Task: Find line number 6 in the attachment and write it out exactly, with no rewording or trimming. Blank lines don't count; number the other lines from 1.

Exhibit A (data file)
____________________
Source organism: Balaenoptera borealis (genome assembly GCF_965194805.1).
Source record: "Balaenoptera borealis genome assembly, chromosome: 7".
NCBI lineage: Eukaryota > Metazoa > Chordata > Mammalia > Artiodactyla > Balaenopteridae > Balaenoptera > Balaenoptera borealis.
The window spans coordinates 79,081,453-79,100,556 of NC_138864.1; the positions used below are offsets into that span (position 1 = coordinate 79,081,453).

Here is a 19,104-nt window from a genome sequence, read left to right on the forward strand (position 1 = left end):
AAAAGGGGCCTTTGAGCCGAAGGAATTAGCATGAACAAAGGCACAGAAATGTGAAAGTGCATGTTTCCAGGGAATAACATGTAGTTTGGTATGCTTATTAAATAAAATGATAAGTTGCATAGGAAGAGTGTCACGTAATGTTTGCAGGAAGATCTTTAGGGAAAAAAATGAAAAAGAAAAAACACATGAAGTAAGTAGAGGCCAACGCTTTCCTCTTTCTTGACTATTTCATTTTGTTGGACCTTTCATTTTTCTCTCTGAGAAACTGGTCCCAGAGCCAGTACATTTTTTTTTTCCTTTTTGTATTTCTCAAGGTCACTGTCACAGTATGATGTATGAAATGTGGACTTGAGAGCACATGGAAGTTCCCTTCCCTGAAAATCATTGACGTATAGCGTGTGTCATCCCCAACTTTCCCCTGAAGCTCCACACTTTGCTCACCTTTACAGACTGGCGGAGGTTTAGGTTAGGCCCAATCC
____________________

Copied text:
AAAAGGGGCCTTTGAGCCGAAGGAATTAGCATGAACAAAGGCACAGAAATGTGAAAGTGCATGTTTCCAGGGAATAACATGTAGTTTGGTATGCTTATTAAATAAAATGATAAGTTGCATAGGAAGAGTGTCACGTAATGTTTGCAGGAAGATCTTTAGGGAAAAAAATGAAAAAGAAAAAACACATGAAGTAAGTAGAGGCCAACGCTTTCCTCTTTCTTGACTATTTCATTTTGTTGGACCTTTCATTTTTCTCTCTGAGAAACTGGTCCCAGAGCCAGTACATTTTTTTTTTCCTTTTTGTATTTCTCAAGGTCACTGTCACAGTATGATGTATGAAATGTGGACTTGAGAGCACATGGAAGTTCCCTTCCCTGAAAATCATTGACGTATAGCGTGTGTCATCCCCAACTTTCCCCTGAAGCTCCACACTTTGCTCACCTTTACAGACTGGCGGAGGTTTAGGTTAGGCCCAATCC